Tag Archives: research seminar

Socially interactive robots to support autistic children

Technology is supporting and aiding a variety of people and disabilities every single day, enriching their lives as much as possible. Autistic children can now get communication support from robots.

MARC
MARC

Autism is a lifelong developmental disability that affects how a person communicates with, and relates to, other people. It also affects how they make sense of the world around them.

In our latest School of Computer Science Research Seminar we look at the ‘Socially Interactive Robotic Framework for Communication Training for Children with Autism’ and how robotic communication can aid their skills and behaviour.

Come along on 4th July at 1pm in MC3108 to hear Dr Xiaofeng Liu give an insightful FREE talk on this very interesting and topical subject.

Abstract:

Social robots are often employed to assist children with Autism Spectrum Disorder (ASD) for communication, education and therapeutic training. Many studies have shown that the intervention of social robots can promote educational or therapeutic outcomes.

In this study, we record gaze-based child-robot interaction to evaluate the engagement of children, which enable us to design the specific educational or therapeutic items for each child. The platform is built up by a NAO humanoid robot, and a depth camera that captures child’s actions and detect their gaze. The pilot tests have shown that our framework is helpful for therapist to design appropriate and personalised training courses for each child.

Bio:

XIAOFENG LIU received a Ph.D. degree in biomedical engineering from Xi’an Jiaotong University, Xi’an, China, in 2006. From 2008 to 2011, he held a post-doctoral position with the Institute of Artificial Intelligence and Robotics, Xi’an Jiaotong University. From 2011, he has been with the College of IoT Engineering, Hohai University, Changzhou, where he is currently a full-time Professor and the Vice Director of the Changzhou Key Laboratory of Robotics and Intelligent Technology.  From 2013 to 2014 He was a visiting professor at University College London, UK. His current research interests focus on the study of nature-inspired navigation, human robot interaction, and neural information processing.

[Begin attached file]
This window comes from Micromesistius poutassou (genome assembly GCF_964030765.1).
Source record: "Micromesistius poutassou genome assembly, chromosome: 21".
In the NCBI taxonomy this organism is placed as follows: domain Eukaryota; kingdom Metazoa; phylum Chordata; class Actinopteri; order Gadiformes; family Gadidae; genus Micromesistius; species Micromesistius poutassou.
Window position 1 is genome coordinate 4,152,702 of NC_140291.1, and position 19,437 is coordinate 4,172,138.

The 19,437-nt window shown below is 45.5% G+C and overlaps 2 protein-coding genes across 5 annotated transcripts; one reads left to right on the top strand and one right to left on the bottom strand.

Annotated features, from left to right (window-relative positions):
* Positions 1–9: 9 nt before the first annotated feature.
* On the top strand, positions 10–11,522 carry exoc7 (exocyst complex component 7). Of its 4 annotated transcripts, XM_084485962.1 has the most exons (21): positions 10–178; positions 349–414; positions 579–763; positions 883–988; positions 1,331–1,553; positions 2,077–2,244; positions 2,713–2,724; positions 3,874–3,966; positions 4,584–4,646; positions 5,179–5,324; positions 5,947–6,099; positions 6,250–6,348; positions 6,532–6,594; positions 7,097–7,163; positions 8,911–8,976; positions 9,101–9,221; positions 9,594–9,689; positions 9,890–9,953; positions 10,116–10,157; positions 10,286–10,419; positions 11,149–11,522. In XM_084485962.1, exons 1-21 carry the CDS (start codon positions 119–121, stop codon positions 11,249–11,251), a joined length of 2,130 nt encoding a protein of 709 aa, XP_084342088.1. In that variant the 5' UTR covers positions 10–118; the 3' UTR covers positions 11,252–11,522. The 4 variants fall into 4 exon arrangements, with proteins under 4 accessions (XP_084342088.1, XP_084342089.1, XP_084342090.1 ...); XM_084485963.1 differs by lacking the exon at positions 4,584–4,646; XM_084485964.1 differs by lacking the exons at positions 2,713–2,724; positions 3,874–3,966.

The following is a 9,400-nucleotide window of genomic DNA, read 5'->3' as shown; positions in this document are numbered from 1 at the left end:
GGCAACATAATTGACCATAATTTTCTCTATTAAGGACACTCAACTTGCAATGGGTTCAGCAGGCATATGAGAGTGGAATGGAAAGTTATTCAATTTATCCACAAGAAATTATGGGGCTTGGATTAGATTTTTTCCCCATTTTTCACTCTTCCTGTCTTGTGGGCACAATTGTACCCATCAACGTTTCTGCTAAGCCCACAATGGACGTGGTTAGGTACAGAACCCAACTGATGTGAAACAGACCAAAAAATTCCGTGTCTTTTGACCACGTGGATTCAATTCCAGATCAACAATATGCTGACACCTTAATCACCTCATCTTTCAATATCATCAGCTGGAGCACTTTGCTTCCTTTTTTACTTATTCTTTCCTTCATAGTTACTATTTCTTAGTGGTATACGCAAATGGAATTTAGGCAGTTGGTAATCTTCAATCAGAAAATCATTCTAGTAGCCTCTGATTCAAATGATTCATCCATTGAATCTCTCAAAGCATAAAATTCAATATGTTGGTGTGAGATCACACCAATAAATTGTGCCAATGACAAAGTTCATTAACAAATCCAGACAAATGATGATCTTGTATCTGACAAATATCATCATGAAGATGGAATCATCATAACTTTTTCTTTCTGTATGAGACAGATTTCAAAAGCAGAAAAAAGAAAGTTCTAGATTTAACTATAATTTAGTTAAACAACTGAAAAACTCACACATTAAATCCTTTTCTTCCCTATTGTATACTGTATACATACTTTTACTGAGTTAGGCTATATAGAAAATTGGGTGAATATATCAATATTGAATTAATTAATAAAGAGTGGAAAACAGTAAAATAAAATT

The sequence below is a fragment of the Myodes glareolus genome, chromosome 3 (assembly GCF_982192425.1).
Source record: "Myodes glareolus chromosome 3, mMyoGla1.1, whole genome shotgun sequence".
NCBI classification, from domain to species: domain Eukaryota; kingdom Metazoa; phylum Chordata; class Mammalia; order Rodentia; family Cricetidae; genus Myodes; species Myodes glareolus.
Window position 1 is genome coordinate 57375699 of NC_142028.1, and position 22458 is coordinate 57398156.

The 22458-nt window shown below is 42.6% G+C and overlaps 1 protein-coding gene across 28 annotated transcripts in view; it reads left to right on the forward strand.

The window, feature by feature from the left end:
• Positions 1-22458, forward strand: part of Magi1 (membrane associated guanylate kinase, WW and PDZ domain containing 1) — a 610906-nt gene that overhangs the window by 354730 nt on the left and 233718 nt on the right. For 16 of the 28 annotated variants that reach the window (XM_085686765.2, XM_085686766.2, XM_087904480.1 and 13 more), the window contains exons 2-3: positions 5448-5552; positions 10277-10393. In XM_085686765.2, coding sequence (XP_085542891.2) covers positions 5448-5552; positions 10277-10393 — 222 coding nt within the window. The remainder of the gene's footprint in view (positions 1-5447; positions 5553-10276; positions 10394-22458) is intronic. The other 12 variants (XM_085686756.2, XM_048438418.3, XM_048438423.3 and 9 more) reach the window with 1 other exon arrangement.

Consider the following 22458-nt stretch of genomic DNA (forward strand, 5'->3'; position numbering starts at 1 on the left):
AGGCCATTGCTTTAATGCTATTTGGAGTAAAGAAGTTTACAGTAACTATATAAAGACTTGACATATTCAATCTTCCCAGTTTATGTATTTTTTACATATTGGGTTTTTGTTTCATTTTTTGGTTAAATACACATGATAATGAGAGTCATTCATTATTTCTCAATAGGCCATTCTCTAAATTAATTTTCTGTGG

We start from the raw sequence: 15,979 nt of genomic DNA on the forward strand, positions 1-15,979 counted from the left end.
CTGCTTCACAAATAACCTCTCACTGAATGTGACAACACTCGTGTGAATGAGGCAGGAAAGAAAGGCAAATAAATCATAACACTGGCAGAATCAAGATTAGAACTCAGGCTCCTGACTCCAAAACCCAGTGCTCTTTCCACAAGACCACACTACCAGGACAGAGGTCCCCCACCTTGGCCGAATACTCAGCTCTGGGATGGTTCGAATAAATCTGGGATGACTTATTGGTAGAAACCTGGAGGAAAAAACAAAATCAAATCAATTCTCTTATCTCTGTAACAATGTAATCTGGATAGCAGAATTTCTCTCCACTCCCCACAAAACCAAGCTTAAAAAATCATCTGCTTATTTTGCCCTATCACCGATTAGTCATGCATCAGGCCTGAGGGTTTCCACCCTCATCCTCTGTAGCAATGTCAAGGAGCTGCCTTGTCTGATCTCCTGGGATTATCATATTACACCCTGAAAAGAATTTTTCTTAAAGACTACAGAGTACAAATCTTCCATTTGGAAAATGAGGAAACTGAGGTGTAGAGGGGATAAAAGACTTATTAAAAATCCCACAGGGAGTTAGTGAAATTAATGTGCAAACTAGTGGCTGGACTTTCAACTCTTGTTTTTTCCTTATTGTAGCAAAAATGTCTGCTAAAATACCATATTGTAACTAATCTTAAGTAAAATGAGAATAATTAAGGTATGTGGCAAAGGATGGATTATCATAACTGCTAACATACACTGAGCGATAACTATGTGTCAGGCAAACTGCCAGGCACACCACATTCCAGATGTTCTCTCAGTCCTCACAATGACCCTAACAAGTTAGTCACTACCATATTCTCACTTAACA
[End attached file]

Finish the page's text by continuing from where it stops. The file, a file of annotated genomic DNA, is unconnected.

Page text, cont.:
All are welcome.

SoCS Research Seminar Series on 27/11/2015: Prof Nick Taylor (HWU)

nkt

The School of Computer Science is pleased to welcome Prof Nick Taylor (from Heriot-Watt University) for a research talk as part of the School’s research seminar series. Prof Taylor will be presenting current research from “The Edinburgh Centre for Robotics”.

 

When?

Fri 27/11/2015, 10am

Where?

David Chiddick Building, Room BL1105 (1st Floor)

Abstract:

The Edinburgh Centre for Robotics harnesses the potential of 30 world leading investigators from 12 cross-disciplinary research groups and institutes across the Schools of Engineering & Physical Sciences and Mathematical & Computer Sciences at Heriot-Watt University and the Schools of Informatics and Engineering at the University of Edinburgh. Our research focuses on the interactions amongst robots, people, environments and autonomous systems, designed and integrated for different applications, scales and modalities. We aim to apply fundamental theoretical methods to real-world problems on real robots solving pressing commercial and societal needs. The Centre offers a 4 year PhD programme through the EPSRC Centre for Doctoral Training in Robotics and Autonomous Systems and hosts the Robotarium national UK robotics facility.
http://www.edinburgh-robotics.org/
https://www.facebook.com/edinburghcentreforrobotics
@EDINrobotics

Biography